ON MONDAY there will be a rare celestial event: the second new moon of the month. It makes me think of the blue moon -- the second full moon of a month -- that appeared around this time last year.
It was then that I fell in love for the second time in 30 years. I let my scarred heart be scooped up by a lovely, brown-eyed girl of grace and charm, just like in the old song.
At the start of our relationship, she told me something I didn't know: "Once in a blue moon, two people fall in love," she said.
Having been married for 26 years, then separated and divorced, it had taken me years to get over the first great love of my life and start dating again.
"I like you as a friend, you were a great father and a sensual lover," my wife had said. "But I just don't love you anymore."
Take a deep breath, try to put one foot in front of the other and move on. It's easier said than done, especially right after your silver wedding anniversary.
At age 50, I started dating again and felt like a fool. No singles clubs, no personal ads, though I considered both. I just figured I'd find somebody and perhaps be happy again. Eventually I did meet someone who helped get me through what the counselors call "the transition period."
Then, a year ago, I met and instantly fell in love with my brown-eyed girl. Black hair and dark skin, she was like the moon -- mysterious, illuminating the dark of night.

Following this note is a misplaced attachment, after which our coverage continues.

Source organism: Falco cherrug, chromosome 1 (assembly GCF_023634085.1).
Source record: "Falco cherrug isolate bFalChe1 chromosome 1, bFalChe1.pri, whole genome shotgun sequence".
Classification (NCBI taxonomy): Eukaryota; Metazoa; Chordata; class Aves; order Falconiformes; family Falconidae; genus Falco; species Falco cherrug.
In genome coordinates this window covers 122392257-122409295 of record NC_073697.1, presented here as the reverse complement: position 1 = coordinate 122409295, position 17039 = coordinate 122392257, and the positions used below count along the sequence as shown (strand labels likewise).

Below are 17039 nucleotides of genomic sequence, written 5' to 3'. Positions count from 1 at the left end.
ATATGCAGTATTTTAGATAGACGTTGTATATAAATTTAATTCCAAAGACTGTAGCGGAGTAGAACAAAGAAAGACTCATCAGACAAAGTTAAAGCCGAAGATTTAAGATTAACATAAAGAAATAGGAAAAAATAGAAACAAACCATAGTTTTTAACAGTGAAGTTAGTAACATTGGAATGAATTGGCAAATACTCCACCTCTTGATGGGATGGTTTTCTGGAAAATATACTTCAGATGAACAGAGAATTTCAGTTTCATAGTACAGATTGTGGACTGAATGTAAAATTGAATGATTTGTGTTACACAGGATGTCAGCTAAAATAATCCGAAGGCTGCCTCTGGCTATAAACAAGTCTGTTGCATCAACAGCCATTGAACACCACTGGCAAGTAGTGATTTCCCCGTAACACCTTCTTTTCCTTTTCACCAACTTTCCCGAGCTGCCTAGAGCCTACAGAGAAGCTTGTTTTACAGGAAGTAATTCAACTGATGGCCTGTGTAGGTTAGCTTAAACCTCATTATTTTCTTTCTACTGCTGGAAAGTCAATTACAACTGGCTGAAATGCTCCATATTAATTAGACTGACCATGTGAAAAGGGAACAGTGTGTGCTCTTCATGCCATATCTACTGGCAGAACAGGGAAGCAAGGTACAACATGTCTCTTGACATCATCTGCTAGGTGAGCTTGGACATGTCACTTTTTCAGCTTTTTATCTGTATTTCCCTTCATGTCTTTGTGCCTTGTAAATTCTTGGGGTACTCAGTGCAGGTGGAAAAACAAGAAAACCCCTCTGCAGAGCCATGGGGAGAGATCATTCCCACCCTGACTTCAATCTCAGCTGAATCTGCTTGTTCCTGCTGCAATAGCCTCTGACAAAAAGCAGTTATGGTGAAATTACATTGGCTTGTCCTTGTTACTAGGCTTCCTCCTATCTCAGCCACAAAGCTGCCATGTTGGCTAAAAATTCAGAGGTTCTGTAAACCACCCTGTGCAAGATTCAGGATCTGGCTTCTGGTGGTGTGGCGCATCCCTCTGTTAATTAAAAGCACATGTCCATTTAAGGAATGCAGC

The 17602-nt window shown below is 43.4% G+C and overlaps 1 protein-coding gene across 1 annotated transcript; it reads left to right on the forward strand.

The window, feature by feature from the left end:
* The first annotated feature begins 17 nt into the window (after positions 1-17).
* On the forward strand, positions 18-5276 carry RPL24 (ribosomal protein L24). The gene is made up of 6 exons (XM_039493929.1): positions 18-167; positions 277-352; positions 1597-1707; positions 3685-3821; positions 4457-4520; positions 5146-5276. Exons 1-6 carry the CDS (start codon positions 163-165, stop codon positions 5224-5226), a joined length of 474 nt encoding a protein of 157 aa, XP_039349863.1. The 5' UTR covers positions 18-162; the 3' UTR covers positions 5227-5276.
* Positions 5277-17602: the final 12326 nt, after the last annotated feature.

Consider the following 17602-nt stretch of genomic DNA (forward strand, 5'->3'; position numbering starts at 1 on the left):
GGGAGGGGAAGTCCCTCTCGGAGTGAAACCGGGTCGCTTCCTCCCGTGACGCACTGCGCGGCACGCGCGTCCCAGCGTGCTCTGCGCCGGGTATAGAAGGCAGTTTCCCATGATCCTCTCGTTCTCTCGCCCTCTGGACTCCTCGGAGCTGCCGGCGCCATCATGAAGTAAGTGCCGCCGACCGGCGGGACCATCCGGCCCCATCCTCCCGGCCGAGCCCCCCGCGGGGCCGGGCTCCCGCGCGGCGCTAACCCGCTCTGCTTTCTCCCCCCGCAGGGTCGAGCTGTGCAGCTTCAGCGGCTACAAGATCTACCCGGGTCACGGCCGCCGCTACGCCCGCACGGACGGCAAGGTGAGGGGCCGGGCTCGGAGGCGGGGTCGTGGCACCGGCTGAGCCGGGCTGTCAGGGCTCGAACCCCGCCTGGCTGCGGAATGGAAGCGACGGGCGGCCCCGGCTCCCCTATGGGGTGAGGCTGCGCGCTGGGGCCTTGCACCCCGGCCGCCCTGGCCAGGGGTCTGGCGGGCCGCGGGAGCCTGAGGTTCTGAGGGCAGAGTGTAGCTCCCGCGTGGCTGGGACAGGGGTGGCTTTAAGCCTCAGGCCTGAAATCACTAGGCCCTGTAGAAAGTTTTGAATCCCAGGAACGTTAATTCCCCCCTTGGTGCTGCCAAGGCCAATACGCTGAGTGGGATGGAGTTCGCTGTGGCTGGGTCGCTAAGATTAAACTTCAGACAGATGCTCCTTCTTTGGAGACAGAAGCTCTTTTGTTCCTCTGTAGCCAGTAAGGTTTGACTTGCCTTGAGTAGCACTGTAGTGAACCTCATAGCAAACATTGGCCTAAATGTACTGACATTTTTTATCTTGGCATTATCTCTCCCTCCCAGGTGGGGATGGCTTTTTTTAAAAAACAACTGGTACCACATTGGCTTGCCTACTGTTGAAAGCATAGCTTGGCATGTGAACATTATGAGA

A friend said: "Todd, you are not in love, but you love being in love."
It was true. I love being in love -- learning to surrender myself to someone else.
My brown-eyed girl spoke of the blue moon, the stars and of all things celestial. We looked up into the sky that winter of ice and crystal palaces and saw Orion's belt and the moon so crystal clear.
She added color to the house -- tablecloths, flowers, cloth napkins -- and a little-girl innocence and fun. I had thought I would never feel that way again.
We ran from the porch naked and made angels in the snow. We laughed as we fell in love, laughter so soft it could float beneath the ocean waves and still be heard above the beating of two hearts together. I began to feel bewitched by the blue moon's beguiling spell.
Then fear crept into my thoughts, though all the while my heart belonged to her. Friends cautioned: "Beware, friend, your love is blind."
Could they see things I could not? I defended her, wangled invitations, struggled with my overwhelming love for this brown-eyed woman-child who made me feel vital and whole again.
But later I saw that I didn't mean as much to her as she did to Soon it became apparent that we felt differently about raising a family. The same fear I felt when my wife said goodbye came over me once again.
She said it would be better if we socialized in groups, like dinner parties, rather than be alone together. But she still kept the key to my house.
I wanted to fix the relationship, make the fear go away. But things weren't right. I asked her to move out twice; the last time, she didn't come back.
Now I think of her every day. I miss her, madly.
Why is it that what once came so easily is now so difficult and scary?
Yes, I love being in love, but I don't love the pain that accompanies it. Still, the love was worth it; the learning was worth it, too.
Awake at night, with the room glowing in moonlight, I am alone. Soothe me, Moon, soothe the wounds.
I think of the poetry I wrote for her and the cards she sent me. I think of how love flowed from me in word, thought, desire. Then I remember how distant she became. And I recall the real meaning of of the phrase "once in a blue moon": it means "never."
Todd Holden is a Harford County writer and farmer.